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Tom Walsh

TOM WALSH: Gene Codes scales down massive victim ID project

Software for DNA matching took technology to new levels

September 9, 2004

BY TOM WALSH
FREE PRESS COLUMNIST

Someday soon, perhaps in the next few weeks, a letter will be sent to the families of people who died in the World Trade Center towers on Sept. 11, 2001.

It will promise that the quest to identify remains of the 2,749 who died that day will go on. As new technological breakthroughs occur, more testing of unidentified remains will be done.

But the letter will also say that the New York chief medical examiner's office has done virtually everything it knows how to do with current technology.

In other words, the largest, most difficult mass fatality identification project in history is winding down.

For Gene Codes Corp. of Ann Arbor, that makes this week's third anniversary of 9/11 a time for reflection but also a time for moving on.

It was the complex software created at Gene Codes that made most of the 1,571 successful WTC victim identifications possible by reducing data-crunching time from as long as two weeks to five minutes.

Last weekend -- yes, they worked Labor Day weekend -- the Gene Codes staff got a visit from Elaine Mar, supervisor of the World Trade Center DNA identification unit in the New York chief medical examiner's office.

Mar and a handful of others have worked nonstop since September 2001 to identify trade center remains. It's been a brutal, emotionally draining experience, she conceded, but also rewarding.

"I came to work on some data issues," Mar said of her visit to Ann Arbor this week, "but also to thank everyone here for working so hard. The software has been a big help; it's made our lives a lot easier."

Two years ago, when I first interviewed Gene Codes founder and president Howard Cash about his team's amazing work on the 9/11 project, remains from 1,402 victims had been identified. DNA testing yielded most of the ID matches, because the bodies had been so badly burned and pulverized that dental records and other methods were fruitless.

The ID process has gotten tougher and tougher since then, yielding 169 more matches as investigators tried new techniques to extract DNA from charred bones and tiny samples. They cast a wider net among relatives of trade center victims for DNA samples.

Gene Codes, meanwhile, kept tweaking and improving the complex software program that sorts and compares data from three different types of DNA tests on 20,000 partial human remains, to the DNA from more than 3,000 cheek swabs of victims' kin and 8,000 personal effects.

This week the Gene Codes staff is working on Version 137 of the software called MFISys (pronounced EMPHASIS), for mass fatality identification. Version No. 1 was delivered Dec. 13, 2001, and yielded 55 positive IDs the first day. For the next couple of years, Cash flew to New York every week with a new version of the software. Lately, he has reduced the frequency to once every two or three weeks.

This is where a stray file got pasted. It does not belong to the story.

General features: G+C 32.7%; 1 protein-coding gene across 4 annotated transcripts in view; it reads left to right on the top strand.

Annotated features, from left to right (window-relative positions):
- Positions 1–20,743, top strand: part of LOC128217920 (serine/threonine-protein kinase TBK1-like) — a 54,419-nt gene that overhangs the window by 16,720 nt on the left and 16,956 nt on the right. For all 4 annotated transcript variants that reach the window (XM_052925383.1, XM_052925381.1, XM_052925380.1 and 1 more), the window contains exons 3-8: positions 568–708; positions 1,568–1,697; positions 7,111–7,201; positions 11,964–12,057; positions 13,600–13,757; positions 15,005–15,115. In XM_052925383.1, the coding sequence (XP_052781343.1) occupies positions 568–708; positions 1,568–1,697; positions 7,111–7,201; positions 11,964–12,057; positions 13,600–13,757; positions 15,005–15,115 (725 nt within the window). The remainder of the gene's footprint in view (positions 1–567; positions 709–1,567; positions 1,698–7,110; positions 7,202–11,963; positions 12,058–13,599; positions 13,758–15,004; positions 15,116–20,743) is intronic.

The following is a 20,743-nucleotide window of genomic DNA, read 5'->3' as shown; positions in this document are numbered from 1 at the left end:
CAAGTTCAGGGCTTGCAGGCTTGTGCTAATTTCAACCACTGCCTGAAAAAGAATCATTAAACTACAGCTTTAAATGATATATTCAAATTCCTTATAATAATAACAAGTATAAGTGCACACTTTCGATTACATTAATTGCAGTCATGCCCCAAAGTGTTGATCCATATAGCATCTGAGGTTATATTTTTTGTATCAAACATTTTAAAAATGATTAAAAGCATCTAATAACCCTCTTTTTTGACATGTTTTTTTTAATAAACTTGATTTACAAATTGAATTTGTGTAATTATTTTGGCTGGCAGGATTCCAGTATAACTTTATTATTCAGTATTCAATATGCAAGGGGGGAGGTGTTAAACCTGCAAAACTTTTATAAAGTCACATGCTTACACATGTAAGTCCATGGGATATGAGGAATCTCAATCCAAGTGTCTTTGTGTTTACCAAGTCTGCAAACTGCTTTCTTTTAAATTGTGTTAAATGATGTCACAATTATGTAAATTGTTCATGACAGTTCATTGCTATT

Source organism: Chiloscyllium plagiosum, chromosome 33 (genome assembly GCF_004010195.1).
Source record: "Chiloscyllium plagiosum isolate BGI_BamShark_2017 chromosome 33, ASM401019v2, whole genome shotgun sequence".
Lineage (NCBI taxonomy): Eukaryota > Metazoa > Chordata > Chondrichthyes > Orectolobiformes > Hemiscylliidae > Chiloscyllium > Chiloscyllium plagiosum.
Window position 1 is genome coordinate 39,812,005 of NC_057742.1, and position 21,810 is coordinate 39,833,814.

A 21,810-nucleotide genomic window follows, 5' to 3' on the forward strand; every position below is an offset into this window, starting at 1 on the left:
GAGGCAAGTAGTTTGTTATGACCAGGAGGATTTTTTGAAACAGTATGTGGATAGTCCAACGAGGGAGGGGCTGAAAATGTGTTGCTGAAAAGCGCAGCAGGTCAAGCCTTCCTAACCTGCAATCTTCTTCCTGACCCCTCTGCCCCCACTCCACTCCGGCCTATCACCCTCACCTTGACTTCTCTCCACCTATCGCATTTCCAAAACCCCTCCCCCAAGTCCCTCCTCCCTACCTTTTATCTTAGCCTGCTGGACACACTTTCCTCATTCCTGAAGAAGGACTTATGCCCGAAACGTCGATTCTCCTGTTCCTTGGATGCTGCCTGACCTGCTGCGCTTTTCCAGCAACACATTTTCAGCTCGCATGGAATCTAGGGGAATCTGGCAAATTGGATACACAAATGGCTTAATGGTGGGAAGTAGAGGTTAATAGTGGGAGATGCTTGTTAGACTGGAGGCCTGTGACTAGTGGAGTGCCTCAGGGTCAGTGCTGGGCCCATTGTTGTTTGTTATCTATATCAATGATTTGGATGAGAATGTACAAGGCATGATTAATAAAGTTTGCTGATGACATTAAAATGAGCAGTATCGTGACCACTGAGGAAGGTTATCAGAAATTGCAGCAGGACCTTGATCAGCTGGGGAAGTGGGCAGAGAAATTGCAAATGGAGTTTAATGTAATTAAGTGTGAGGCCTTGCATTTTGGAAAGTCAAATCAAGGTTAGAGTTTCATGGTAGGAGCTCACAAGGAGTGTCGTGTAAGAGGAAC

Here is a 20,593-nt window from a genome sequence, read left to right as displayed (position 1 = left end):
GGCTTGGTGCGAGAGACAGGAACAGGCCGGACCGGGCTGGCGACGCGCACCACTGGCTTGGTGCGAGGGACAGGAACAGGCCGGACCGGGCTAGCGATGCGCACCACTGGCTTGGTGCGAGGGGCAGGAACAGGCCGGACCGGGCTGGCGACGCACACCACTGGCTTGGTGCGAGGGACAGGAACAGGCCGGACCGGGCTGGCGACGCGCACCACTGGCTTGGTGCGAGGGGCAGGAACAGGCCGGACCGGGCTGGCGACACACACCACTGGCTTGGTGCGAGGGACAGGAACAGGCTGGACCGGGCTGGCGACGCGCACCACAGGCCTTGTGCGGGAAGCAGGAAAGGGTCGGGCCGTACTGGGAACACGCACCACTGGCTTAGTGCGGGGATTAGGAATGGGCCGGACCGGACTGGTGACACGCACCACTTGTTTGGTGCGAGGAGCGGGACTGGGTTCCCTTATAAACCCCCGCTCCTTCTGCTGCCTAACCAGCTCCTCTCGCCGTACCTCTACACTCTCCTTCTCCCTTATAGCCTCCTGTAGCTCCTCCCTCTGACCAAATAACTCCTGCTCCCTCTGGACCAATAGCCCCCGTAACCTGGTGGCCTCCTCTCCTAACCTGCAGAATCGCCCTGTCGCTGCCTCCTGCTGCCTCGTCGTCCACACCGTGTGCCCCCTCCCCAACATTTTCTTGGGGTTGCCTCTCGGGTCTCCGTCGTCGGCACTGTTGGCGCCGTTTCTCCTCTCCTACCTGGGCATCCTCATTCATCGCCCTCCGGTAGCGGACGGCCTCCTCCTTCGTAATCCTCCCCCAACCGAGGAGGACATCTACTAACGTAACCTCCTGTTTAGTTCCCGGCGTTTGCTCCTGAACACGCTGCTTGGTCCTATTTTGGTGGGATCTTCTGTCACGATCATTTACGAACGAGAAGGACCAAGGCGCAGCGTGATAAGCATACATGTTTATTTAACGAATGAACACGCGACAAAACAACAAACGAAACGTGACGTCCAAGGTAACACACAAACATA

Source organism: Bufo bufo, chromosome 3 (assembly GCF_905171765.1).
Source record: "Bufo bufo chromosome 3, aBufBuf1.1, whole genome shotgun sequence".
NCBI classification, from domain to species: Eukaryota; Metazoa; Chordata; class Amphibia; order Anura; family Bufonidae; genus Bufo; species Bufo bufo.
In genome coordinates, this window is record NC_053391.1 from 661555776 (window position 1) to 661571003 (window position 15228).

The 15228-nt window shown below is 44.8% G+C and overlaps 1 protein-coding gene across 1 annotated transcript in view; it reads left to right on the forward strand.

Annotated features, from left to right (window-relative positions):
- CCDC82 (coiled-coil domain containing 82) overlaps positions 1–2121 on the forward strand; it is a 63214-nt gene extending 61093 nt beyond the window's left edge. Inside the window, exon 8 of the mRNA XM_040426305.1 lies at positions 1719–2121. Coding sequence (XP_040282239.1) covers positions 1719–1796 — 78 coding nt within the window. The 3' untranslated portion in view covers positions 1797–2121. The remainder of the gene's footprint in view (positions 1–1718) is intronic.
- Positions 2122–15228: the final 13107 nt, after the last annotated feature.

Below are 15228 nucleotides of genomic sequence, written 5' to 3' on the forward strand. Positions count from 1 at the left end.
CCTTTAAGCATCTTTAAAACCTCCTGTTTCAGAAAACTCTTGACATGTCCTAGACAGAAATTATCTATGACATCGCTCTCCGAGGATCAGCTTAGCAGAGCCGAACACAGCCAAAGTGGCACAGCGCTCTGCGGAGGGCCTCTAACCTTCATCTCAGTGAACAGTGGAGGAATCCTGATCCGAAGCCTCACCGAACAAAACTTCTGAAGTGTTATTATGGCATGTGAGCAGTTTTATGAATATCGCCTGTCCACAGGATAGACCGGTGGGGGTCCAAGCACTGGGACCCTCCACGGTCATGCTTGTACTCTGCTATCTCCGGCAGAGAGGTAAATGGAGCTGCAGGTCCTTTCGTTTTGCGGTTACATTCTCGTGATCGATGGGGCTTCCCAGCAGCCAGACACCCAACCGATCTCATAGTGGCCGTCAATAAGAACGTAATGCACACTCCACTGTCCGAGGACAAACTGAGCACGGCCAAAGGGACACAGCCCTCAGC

I asked Cash this week if the WTC victim identification effort had reached a point of diminishing returns.

"It's hard to talk about it like that," he said, "because, if you're one of the families, there's one match that counts.

"It's hard not to keep putting all the resources you have on the project," he said, noting that eight or 10 victim IDs have been made in the last month.

But to save Gene Codes' core business, which stagnated as Cash threw all his software engineers at the WTC project in 2001 and 2002, Cash had to adjust.

He hired some new staff and moved others off the trade center project to work on the firm's core product, called Sequencer. That software is used for DNA sequencing, or the process of determining the exact order of chemical building blocks in human DNA.. "We had a new version of Sequencer for Apple that was due out in late 2001; we finally delivered it in early 2004," Cash said.

Today, 14 of Genes Codes' 35 employees still work full-time on the WTC project.

Cash acknowledged that the emotions of the 9/11 aftermath, along with 12-hour workdays and six- and seven-day workweeks in the early months of the project, took a toll on some staff members. One top engineer left to work for Microsoft. Another staffer, immortalized as the "data goddess" on a chart taped to the wall, left a couple of months ago to attend graduate school.

."This project is a wonderful thing to have on a resume," Cash said. "These folks can go anywhere they want. We want them to stay here, of course, but, if they decide to leave, I'll write every one of these guys a killer recommendation."

Someday in the future, when the 9/11 remains that defied identification are at rest in a memorial tomb of the unknowns on the World Trade Center site, Gene Codes will no longer make new versions of the special MFISys software for New York City.

But the company and its people will be forever changed by the experience.

"In 2001 before 9/11, about 4 percent of our business was in forensics," Cash said of using his firm's expertise for legal or criminal problem solving.

"In the future we think that may be 25 to 40 percent of our business, selling large systems to states, countries and nongovernmental organizations."

Contact TOM WALSH at 313-223-4430 or twalsh@freepress.com.


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